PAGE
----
Below are links to tributes from across the web to our friend Bruce Herschensohn, who served on CFIF…
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Tributes to Bruce Herschensohn (September 10, 1932 – November 30, 2020)

Below are links to tributes from across the web to our friend Bruce Herschensohn, who served on CFIF's Board of Directors from its inception until his death on November 30, 2020. May he R.I.P. The Happiest Warrior, by Troy Senik, in City Journal Remembering Bruce Herschensohn, by John Gizzi, in Newsmax Bruce Herschensohn, RIP, by Timothy Sandefur, in The Dispatch Remembering Bruce Herschensohn, by Hugh Hewitt, The Richard Nixon Foundation Bruce Herschensohn: A Friend of Freedom, by Larry Greenfield, in Jewish Journal Bruce Herschensohn, R.I.P., by Arnold Steinberg, in National Review School of Public Policy Mourns the Loss of Bruce Herschensohn, by Pepperdine School of Public Policy Bruce Herschensohn (September 10, 1932…[more]

December 04, 2020 • 11:17 AM

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A Trump Good Deed Receives Its Punishment Print
By Byron York
Wednesday, November 04 2020
She was trapped in prison in a country with a terrible human rights record, and when Trump, unlike his predecessor, took up her cause, within hours she was on a plane to the United States.

Of all the Twitter attacks on President Trump  and there are thousands every day  one stood out on election eve. It was a photo of a woman sitting with the president in the Oval Office. It read: "Trump leaned in and said, 'You know it's I who released you, don't you? I succeeded and Obama failed.' In the most vulnerable moment of my life, 48 hours after releasing me from prison. It was never about me like it was never about us. It's about his ego. We deserve better. #VoteBiden."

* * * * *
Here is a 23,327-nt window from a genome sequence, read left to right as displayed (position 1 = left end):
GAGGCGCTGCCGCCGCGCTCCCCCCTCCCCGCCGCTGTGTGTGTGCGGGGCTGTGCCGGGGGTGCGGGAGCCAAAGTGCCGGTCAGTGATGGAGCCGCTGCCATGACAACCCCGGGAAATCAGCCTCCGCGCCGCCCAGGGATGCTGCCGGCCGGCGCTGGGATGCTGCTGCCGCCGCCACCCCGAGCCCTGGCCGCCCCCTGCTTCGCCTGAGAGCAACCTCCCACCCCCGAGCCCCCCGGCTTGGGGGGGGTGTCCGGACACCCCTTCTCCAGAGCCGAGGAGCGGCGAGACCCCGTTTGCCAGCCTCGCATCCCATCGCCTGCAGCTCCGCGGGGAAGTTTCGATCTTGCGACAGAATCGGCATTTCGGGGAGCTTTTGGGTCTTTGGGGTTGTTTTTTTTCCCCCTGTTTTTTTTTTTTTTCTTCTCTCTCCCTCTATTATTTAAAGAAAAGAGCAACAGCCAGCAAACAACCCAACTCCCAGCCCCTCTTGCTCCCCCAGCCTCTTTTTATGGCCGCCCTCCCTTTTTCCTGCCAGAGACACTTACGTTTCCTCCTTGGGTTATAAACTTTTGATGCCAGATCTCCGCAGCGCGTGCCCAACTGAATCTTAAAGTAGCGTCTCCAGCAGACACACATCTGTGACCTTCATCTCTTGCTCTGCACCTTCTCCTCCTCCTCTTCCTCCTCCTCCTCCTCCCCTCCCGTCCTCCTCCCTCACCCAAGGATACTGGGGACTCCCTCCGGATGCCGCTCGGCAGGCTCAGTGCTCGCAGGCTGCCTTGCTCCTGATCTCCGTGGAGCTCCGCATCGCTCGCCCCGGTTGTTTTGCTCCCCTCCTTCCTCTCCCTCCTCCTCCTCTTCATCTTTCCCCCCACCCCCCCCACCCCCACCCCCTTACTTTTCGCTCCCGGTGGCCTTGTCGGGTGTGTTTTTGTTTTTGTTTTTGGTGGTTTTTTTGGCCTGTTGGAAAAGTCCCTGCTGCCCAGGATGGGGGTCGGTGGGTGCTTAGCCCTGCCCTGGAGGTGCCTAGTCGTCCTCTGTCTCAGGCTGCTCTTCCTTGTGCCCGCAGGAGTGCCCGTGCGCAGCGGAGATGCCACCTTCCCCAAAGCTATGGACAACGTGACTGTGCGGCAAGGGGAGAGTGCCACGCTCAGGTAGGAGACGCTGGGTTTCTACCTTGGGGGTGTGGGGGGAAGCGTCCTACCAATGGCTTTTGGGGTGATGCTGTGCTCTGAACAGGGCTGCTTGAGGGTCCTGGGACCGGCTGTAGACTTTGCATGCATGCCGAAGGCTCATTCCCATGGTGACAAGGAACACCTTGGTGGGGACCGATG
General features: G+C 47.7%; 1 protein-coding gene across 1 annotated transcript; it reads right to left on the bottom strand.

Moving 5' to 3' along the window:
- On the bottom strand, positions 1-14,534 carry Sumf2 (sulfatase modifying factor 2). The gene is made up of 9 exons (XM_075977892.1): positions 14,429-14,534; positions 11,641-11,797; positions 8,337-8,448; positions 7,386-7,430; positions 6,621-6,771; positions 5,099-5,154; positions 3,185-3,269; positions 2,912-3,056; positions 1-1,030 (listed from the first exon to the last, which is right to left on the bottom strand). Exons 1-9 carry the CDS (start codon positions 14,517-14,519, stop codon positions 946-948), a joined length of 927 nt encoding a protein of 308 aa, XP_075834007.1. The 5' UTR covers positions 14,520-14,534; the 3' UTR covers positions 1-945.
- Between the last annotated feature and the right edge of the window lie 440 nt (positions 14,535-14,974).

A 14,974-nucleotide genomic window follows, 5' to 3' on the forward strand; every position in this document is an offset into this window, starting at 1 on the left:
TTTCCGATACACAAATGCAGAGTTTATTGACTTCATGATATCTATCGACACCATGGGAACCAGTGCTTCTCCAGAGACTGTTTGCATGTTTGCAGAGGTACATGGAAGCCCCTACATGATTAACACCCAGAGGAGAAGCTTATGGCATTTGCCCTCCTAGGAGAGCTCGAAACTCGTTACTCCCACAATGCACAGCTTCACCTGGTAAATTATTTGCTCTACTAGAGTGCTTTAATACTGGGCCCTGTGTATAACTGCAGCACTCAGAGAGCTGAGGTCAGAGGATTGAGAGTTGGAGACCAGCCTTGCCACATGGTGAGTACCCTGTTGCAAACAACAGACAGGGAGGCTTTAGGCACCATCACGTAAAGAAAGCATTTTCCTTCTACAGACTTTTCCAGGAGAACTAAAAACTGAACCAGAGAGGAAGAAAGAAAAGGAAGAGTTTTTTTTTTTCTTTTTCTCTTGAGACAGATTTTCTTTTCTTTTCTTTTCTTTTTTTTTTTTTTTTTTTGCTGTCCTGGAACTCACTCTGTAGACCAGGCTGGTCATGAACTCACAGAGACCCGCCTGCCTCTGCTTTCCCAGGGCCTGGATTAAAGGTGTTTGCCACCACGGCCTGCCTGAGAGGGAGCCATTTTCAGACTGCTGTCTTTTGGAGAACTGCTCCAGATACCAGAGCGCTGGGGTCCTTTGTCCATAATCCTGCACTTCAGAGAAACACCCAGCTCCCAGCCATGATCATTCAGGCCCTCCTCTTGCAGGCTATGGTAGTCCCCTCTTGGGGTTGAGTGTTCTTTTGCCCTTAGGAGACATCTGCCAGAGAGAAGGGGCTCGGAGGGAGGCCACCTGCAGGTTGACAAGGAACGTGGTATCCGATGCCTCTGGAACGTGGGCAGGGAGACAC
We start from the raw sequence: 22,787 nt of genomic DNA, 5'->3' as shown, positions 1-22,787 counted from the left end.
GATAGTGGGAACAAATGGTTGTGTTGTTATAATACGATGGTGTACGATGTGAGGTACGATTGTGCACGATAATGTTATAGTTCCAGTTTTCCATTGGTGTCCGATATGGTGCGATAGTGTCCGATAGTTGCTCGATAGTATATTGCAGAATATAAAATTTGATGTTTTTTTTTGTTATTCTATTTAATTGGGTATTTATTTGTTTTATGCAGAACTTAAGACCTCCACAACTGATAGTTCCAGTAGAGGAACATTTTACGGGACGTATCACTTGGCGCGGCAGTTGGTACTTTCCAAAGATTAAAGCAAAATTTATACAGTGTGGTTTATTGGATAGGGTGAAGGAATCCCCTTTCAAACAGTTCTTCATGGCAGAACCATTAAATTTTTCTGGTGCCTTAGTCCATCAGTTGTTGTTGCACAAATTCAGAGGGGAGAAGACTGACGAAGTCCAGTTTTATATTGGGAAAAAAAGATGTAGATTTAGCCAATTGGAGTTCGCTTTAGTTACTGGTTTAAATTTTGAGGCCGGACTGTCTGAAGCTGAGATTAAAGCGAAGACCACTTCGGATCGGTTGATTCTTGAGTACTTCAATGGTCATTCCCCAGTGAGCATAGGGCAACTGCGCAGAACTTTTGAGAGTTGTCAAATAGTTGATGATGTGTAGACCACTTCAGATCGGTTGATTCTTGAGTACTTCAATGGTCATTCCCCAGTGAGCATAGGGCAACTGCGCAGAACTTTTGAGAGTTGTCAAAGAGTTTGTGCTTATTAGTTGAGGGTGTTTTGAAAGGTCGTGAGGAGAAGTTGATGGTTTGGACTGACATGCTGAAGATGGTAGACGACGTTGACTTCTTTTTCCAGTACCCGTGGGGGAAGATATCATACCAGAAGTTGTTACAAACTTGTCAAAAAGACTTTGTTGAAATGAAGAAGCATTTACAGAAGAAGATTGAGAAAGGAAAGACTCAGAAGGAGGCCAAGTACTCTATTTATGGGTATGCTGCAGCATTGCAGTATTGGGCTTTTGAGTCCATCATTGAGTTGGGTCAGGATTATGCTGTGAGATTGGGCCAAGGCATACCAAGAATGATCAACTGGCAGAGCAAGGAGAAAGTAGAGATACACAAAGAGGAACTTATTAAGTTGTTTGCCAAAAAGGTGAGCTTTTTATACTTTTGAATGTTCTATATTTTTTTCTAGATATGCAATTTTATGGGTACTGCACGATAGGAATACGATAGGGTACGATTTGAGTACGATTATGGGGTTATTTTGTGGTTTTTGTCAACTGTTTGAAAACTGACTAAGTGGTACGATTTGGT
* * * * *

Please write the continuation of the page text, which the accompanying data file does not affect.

The tweet was sent by a woman named Aya Hijazi. Here is her story, and the story of the tweet:

Hijazi is an Egyptian-American activist who grew up in Falls Church, Virginia, in the suburbs of Washington, D.C. She went to college at George Mason University. In 2011, after graduation, she moved to Egypt and founded the Belady Foundation, "an organization that aims to shelter and rehabilitate marginalized street children," according to a Washington Post profile.

In 2014, Egyptian police raided the office of the Belady Foundation and arrested Hijazi. She was held without charge and eventually accused of "operating an unlicensed organization, inciting street children to join pro-Muslim Brotherhood protests and sexually assaulting minors," according to the Post. The charges were baseless. But Hijazi was stuck in an Egyptian prison  definitely not a good place to be.

Here was the really bad news: The United States government showed no interest in helping her. President Barack Obama and Vice President Joe Biden stayed out of the case of an American citizen unjustly imprisoned abroad. "Inside prison, her captors were puzzled," wrote the Post's Jackson Diehl in 2017. "Why, they asked, did the U.S. government do nothing to help her? For more than two years, the State Department offered no public protest or even expression of concern about her case." In an interview with Diehl, Hijazi said, "I felt abandoned. It was so sad to be forgotten and not cared about when America can do so much."